Me: Why are you doing that with your hands, Ants?

Anthony: Because I lost them five days ago.

Me: Oh! When did you find them again?

Anthony: Last night.

Me: Where were they?

Anthony: At the nun’s place.

Me: You mean Sister R?

Anthony: Yes.

Me: She’s amazing isn’t she.

Anthony: Wonderful.

We aren’t Catholic but we do have a very good friend who is a nun and she has blessed Anthony on several occasions over the years, so I put two and two together. The way Anthony’s memory works now fascinates me; it is fragmented and peculiar but sometimes wonderfully symbolic.

At around 6pm, he began to drift into sleep and, as I stroked his head, I felt a lurch of bittersweet emotion. I whispered goodbye and kissed him, thinking he was asleep.

Me: You are the most beautiful man in the world, Ants.

Anthony (murmuring): I know.

 

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Our TEDx talk

Here is the link to the talk Ming and I gave the other day at Bunbury’s TEDx event.

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12. The proposal

Anthony was in good spirits and wide awake this afternoon. I had Pip (our miniature schnauzer) with me, so I plonked her onto the bed next to Ants and we all watched a cooking show on the television.

When it came time to leave, Anthony was quite happy for me to go as he thought I was going to work. This was such a relief because yesterday he got cross with Ming for not bringing him home, so I was a little apprehensive about today.

I am so used to seeing Anthony’s blank or sleepy facial expressions (due to the Parkinson’s Disease effect on his facial muscles), that when he does smile it is like some sort of miracle. He was so alert and responsive as I was leaving that I wanted to steal our goodbye kiss/hug and bring it home.

Anthony: Let’s get married, Jules!

Me: We are married, Ants!

Anthony: Yes, but not officially. We should get married as soon as possible.

Me: But we are married! Remember how Tony [my priest friend] came down and married us?

Anthony: That’s right – just the other day. You mean last week?

Me: Yes.

Anthony: So what do you say?

Me: What?

Anthony: Let’s get married, Jules.

Me: Oh! Okay – yes!

I am not quite sure why the excitement in Anthony’s 81-year-old voice, sounding so much younger in that simple proposal, has affected me so much this evening. It’s as if we are in one of those time loop situations.

 

 

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11. Lightning visits

During my bout with mycoplasma pneumonia, I wasn’t able to visit Anthony for about a month, if I include the week before and after hospitalisation.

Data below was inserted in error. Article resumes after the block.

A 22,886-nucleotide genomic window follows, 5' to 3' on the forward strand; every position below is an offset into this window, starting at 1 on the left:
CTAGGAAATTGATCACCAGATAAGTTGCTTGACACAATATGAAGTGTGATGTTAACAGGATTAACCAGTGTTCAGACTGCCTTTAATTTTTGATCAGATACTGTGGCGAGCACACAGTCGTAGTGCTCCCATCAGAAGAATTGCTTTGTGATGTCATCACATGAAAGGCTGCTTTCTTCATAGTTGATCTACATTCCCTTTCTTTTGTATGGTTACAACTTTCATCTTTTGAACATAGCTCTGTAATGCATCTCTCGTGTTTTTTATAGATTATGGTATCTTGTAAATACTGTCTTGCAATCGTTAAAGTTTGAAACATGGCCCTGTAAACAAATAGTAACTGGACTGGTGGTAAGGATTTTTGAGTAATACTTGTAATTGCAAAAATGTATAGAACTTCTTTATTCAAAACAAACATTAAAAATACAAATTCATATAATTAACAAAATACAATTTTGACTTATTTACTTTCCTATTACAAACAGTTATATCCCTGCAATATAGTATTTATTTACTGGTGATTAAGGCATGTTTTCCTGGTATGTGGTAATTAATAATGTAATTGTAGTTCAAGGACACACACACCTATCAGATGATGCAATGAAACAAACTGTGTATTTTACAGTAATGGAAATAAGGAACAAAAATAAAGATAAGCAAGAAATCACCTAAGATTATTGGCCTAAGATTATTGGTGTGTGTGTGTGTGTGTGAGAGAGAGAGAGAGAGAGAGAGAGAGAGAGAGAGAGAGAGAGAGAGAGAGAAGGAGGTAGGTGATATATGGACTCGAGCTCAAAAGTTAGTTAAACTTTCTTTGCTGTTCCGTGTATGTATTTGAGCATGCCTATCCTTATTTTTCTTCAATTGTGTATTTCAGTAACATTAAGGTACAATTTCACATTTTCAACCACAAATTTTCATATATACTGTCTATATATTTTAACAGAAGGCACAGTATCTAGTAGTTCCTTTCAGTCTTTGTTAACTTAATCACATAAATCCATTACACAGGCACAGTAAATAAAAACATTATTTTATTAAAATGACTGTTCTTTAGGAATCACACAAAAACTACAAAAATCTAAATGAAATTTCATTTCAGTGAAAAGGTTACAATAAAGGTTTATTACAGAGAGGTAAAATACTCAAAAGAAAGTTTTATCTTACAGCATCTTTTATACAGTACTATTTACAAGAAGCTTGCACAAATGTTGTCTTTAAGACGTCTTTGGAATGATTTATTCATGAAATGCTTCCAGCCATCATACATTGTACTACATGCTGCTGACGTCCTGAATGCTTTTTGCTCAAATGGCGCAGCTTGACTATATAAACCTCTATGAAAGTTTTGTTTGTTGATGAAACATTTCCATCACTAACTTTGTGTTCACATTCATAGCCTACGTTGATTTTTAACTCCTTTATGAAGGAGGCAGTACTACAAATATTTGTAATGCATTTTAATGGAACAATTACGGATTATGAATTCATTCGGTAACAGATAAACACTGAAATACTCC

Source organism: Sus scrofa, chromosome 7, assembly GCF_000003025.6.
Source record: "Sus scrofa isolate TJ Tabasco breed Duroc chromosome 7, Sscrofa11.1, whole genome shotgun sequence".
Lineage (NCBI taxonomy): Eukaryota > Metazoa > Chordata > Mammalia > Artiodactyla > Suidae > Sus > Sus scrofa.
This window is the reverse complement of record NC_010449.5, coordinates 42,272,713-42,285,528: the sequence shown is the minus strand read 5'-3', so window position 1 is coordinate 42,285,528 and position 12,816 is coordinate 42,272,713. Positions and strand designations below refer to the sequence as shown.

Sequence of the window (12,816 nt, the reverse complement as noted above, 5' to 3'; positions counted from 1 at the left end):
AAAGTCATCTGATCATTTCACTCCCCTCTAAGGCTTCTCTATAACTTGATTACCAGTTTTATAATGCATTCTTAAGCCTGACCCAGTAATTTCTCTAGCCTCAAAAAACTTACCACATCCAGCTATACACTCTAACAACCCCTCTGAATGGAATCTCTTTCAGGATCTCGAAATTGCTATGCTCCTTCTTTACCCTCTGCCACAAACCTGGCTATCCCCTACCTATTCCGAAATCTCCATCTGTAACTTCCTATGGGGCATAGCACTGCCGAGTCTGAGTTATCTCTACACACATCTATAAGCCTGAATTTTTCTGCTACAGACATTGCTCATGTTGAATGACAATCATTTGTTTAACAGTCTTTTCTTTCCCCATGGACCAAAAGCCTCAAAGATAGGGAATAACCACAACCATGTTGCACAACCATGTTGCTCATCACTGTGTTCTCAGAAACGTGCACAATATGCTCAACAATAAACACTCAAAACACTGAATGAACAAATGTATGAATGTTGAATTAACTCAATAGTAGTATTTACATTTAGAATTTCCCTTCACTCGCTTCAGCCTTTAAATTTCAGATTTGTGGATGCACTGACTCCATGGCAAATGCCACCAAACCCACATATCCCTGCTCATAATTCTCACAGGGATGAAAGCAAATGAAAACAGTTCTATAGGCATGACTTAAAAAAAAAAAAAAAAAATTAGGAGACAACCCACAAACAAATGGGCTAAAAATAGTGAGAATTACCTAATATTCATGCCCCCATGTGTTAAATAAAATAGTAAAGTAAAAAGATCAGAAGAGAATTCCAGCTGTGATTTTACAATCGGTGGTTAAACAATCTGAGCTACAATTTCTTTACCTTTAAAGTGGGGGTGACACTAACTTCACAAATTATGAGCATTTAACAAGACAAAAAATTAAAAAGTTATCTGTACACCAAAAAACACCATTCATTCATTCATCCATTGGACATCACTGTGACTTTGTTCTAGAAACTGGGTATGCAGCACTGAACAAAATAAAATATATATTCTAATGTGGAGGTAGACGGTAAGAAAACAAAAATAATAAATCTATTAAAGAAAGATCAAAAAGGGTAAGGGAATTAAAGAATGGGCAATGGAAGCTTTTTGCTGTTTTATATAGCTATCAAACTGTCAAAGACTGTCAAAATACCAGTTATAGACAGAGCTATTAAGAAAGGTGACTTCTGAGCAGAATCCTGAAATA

Ming and my mother, Meg, visited him almost daily and that way I could speak to him on the phone, tell him (in my usual dramatic way) that I was terribly sick and in hospital and that’s why I wasn’t there with him. All these weeks later, now that I am well again, Ants still remembers my absence and continues to ask me if I am okay. A couple of the carers at the nursing home said that he behaved differently during this time, that he was uneasy I guess. I think that maybe the way he was missing me was quite visceral, rather than cognitive but I don’t know.

Now that I am pacing myself better, and looking after my health with lots of green juice, homemade dahl, and sourdough, I’ve allowed myself to do what I call ‘the lightning visit’ –  a visit lasting a few minutes rather than a few hours.

The lightning visit idea allows you to visit your loved one fleetingly, but memorably. I might spend most of an afternoon, holding Anthony’s hand, watching his favourite comedy, whispering sweet nothings into his ear, and the next day he will say, “Where have you been for so long?”

On the other hand, whenever I am on the fly and in a rush, Ants remembers my visit – the rush of it, the urgency of me having to be somewhere else. Sometimes that ‘somewhere else’ is a volunteer commitment, a get-together with friends, a dentist’s appointment, but sometimes this is my excuse to go home.

The other day, when I was leaving Anthony after a lightning visit, I apologised to him and he said, “Don’t be sorry, Jules. You are so sweet.”

Okay so I am not particularly fond of the word ‘sweet’ because it’s just too sweet, but it reminded me of when Anthony was wrestling with the idea of us getting married. He was so worried about our 23-year age difference and kept saying that I was too sweet.

I remember that moment vividly.

Lightning

 

 

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Doing it

I bumped into some relatives today at our local, rural, shop and they said they had intended to go and see Anthony today, but it was too late in the day. It was raining relentlessly so I admitted that I, too, hadn’t gone into town to see Anthony but that Ming was doing it.

Doing it?

Why did I describe my visits to Anthony as a job that needed to be done? Why didn’t I say, “Ming is visiting Ants today”? instead of “Ming is doing it today.”

I am so embarrassed that I expressed myself this way because for all of these years I have felt and believed that the romantic love I share with Anthony would somehow sustain us. In fact, as Ming often points out, Anthony is now mostly lost in his world of Parkinson’s Disease Dementia. Yesterday, for example, Anthony was mostly asleep during my 2-hour visit and this is often the case.

Perhaps love is not simply a feeling but also a decision. For me, this realisation has made all the difference recently because in deciding to love someone, that ‘do it’ decision, is an absolute in the face of multiple contingencies.

Do it.